How to handle those "big" questions

How to handle those "big" questions

When you read the title of this blog, you may have thought this would be about the "birds and the bees." While that topic certainly classifies as something "big," it's not the topic I'm going to address today. Instead, I want to talk about a child's fear of loss. 


Within the last few months, my son (he's four, going on five) has been asking me about people dying and people deserting him. Also, he's been concerned about people getting hurt. Some of the questions he's asked me include the following:

1) What if something happens to you and dad?

2) When do people die?

3) Are we all going to die sometime?

4) What if dad gets hurt at work? I need to be there to save him. 

Now, it's important to let you know that my son is not asking me these type of questions every day or even every few days. Instead, every few weeks he may ask a question like this. His usually silly, fun-loving demeanor takes a turn toward the somber and serious. That's to be expected as he becomes more aware of things.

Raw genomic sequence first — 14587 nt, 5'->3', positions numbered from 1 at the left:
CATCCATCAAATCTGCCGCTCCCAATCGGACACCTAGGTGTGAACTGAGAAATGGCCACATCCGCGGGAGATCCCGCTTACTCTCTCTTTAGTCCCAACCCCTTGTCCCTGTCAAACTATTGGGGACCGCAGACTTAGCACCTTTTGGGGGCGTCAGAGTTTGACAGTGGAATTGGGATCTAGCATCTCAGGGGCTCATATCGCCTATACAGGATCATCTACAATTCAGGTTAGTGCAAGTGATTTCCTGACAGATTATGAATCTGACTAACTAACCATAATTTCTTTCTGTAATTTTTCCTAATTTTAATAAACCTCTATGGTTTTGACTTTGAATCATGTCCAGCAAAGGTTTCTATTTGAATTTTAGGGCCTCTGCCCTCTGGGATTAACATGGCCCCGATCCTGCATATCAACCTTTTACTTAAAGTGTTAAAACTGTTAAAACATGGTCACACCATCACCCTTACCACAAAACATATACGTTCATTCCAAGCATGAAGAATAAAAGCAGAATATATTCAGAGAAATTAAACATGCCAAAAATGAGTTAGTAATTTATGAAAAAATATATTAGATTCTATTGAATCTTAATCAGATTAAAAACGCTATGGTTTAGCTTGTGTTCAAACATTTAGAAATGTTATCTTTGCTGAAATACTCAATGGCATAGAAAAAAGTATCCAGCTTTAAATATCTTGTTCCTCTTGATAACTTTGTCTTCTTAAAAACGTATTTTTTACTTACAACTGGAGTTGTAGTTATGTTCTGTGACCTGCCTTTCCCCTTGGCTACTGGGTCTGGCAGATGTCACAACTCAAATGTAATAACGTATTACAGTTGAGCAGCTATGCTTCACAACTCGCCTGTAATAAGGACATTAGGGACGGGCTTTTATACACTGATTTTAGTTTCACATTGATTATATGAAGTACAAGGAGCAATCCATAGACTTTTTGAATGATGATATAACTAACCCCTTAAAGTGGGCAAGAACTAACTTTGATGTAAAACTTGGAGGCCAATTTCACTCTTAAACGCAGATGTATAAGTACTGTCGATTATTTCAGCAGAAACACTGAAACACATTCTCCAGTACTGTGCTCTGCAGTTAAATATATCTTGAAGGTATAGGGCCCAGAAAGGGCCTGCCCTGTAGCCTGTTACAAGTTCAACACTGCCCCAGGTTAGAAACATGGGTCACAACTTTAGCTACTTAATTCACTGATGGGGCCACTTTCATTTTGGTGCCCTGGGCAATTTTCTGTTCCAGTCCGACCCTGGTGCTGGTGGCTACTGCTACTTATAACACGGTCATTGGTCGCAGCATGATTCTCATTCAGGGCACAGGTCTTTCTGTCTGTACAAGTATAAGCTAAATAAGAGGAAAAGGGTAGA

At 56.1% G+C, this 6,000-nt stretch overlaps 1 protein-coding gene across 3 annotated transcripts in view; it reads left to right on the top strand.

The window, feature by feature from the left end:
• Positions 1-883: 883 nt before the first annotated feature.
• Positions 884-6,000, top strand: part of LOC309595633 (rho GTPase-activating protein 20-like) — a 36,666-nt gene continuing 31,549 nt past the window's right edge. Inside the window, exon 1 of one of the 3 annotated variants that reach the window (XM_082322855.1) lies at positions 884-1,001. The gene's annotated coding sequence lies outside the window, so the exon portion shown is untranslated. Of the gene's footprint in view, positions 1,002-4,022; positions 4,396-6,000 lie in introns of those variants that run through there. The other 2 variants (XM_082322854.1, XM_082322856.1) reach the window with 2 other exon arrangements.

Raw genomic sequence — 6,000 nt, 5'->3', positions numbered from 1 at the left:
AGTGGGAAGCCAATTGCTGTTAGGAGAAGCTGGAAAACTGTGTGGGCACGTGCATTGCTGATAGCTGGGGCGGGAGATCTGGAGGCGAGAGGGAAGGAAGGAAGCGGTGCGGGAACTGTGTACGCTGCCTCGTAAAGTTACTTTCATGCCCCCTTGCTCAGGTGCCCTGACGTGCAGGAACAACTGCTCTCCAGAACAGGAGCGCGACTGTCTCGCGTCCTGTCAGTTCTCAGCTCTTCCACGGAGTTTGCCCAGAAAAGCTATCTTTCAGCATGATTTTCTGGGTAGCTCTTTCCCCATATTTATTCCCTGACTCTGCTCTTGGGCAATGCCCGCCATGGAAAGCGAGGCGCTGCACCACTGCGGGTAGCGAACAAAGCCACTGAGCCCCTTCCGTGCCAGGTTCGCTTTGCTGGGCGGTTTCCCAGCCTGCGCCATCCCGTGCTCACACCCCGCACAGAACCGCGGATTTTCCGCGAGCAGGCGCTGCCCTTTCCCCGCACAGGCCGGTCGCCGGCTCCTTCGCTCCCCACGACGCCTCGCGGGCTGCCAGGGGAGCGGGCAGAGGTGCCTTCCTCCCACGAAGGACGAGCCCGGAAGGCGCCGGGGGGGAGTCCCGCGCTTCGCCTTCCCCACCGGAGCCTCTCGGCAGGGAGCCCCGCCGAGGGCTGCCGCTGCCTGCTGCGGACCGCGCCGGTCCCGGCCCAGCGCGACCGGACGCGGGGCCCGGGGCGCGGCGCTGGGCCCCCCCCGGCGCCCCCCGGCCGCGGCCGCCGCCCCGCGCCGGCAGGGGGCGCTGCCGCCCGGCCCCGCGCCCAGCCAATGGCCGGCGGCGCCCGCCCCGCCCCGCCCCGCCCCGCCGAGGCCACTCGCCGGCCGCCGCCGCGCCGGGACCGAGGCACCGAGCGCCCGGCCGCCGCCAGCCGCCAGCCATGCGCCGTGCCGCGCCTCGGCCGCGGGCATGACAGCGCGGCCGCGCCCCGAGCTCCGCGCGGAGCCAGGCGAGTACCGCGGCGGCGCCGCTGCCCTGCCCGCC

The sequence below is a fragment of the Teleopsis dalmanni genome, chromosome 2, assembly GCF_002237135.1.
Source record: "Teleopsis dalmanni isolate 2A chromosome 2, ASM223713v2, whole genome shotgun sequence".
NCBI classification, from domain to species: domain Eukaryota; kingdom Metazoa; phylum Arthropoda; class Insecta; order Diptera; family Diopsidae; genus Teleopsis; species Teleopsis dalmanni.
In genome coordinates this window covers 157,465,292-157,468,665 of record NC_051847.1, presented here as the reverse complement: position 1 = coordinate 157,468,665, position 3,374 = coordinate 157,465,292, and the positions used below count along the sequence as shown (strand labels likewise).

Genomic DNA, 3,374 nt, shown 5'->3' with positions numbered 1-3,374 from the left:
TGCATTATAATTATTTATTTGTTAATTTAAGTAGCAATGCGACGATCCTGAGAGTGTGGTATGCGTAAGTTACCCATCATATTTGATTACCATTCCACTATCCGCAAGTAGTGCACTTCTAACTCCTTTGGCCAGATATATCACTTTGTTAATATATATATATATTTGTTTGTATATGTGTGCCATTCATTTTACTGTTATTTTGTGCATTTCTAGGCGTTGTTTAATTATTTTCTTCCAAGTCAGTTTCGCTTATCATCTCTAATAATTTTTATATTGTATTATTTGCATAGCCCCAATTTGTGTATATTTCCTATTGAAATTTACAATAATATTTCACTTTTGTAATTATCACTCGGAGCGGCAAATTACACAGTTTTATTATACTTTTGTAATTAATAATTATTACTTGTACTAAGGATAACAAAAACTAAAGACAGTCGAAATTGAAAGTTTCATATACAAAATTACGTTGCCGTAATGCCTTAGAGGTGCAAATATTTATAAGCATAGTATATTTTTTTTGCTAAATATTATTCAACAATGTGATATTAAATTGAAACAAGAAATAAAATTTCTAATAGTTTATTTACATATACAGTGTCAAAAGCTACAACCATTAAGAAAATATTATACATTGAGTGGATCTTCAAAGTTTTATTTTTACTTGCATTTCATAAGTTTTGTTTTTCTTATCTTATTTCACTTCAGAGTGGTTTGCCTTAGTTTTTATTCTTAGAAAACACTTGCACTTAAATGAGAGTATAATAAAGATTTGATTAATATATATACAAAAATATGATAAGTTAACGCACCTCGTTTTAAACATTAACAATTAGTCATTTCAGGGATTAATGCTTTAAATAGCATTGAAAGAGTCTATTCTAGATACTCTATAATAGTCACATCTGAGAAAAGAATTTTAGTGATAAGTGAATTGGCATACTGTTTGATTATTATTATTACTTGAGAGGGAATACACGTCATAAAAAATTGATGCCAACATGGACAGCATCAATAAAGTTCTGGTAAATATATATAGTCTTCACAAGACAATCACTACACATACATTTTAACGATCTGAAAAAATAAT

When answering my son's questions, I try to be reassuring. When he asks if we're all going to die sometime, I tell him the truth. "Yes, we are all going to die sometime. But don't worry about it. Instead, live your life in a way that makes you and those around you happy. Keep yourself safe. Be kind and considerate....." As I remind him of my expectations, he forgets about dying. 

I think it's important to be truthful with your child, but to redirect his focus to things he can control. At least that's how I navigate those "big" questions.